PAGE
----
The COVID-19 vaccine
April 16, 2020, Surfcoast Times April 16
THE COVID-19 VACCINE
A vaccine which is safe and effective can take up to 10 years to develop. In recent times, the process has been streamlined to five years. If all the scientific planets align, and we continue to see open collaborations among the world-wide scientific community, we may have a COVID-19 vaccine in 12 to 18 months – this will be a huge achievement!
Below outlines the steps Australian scientists are taking to develop a COVID-19 vaccine:
1. Detection of COVID-19 (Wuhan, China)
2. A sample of the virus is received and grown in lab, at Peter Doherty Institute, Melbourne – no other labs in the world were able to successfully achieve this!
3. Scientists investigate the characteristics (size, shape and genetic make-up) of the virus and identify parts of the virus which will be chosen for the vaccine. These chosen parts are called “vaccine candidates”. One of the “vaccine candidates” is called the ‘spike’ protein, and it is the one that binds to human receptors and gives COVID-19 is spikey crown-like appearance.
4. At the highest biocontainment level in the world, CSIRO scientists in Geelong work in protective suits and use a ferret as a substitute for human infection. As much information as possible is gathered to understand how the virus makes us sick, how our immune system responds and how it is passed between people. It might seem strange, but ferrets and humans have very similar respiratory systems and this is a key differentiator in speeding up the vaccine development process.
5. The vaccine candidates are given to the ferrets and 2 months’ time is allowed for the antibody immune responses to take place. These responses are monitored and often referred to as ‘antibody levels’, ‘antibody titres’ or ‘protective response’.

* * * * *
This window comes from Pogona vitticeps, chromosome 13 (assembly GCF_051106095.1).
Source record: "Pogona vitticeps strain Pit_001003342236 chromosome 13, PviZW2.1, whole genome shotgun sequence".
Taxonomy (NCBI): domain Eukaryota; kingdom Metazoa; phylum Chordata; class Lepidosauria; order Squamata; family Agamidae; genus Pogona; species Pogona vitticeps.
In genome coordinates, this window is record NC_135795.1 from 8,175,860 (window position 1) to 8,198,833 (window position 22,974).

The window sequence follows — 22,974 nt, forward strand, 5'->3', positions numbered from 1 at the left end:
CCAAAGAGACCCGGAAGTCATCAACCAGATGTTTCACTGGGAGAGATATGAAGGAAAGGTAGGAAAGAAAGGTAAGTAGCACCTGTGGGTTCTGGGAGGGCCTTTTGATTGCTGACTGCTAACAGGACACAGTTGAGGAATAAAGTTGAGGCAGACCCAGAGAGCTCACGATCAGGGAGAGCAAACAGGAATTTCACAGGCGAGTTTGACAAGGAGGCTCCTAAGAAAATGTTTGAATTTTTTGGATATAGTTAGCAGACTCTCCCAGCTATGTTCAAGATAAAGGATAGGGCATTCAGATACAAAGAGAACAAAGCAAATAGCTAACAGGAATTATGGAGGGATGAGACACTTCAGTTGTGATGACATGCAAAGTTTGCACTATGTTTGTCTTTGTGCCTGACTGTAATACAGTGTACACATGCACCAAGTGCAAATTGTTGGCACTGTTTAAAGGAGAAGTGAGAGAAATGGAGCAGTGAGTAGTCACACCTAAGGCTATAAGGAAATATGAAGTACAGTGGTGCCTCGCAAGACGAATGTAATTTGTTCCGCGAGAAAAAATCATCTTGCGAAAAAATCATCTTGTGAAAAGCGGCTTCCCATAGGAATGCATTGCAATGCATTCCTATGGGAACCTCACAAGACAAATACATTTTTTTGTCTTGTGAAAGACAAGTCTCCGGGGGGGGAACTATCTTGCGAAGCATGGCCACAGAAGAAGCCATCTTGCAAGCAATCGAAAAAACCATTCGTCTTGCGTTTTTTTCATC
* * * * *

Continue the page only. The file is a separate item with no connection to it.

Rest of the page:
6. Once the monitored levels of the vaccine candidate antibodies have reached a level to be deemed protective, the animals are challenged with the COVID-19 virus.
7. At this stage, scientists will look to see if the vaccine candidates have helped the immune system to stop the virus infection.
8. The findings of the vaccine trial will be validated through analysing immune markers and key health indicators.
9. The vaccine candidates that pass all of the validation tests will then be ready for Phase 1 clinical trial, involving a few dozen healthy volunteers to test for human safety.
10. If the safety tests are passed in the small healthy volunteer group, the vaccine candidates can be mass produced at CSIRO in Clayton.
11. Phase 2 human trials can begin with a larger group of volunteers, usually a few hundred in an outbreak infected area. This phase evaluates how effective the vaccine is against the virus.
12. Large scale manufacturing begins if the vaccines have been effective in protecting the volunteers in the outbreak areas.
13. Phase 3 human trials are initiated with several thousand people to look at how effective the vaccine is at initiating protective antibody responses.
14. If all is successful, then the vaccine can begin to be released to the general public!
The world-wide COVID-19 vaccine effort, backed by CEPI (Coalition for Epidemic Preparedness Innovations) has moved quickly and urgently to coordinate with global health authorities and partners to rapidly develop vaccine candidates against the disease.
You can learn more about this and even become a donor to support the vaccine effort. Check out cepi.net/covid-19
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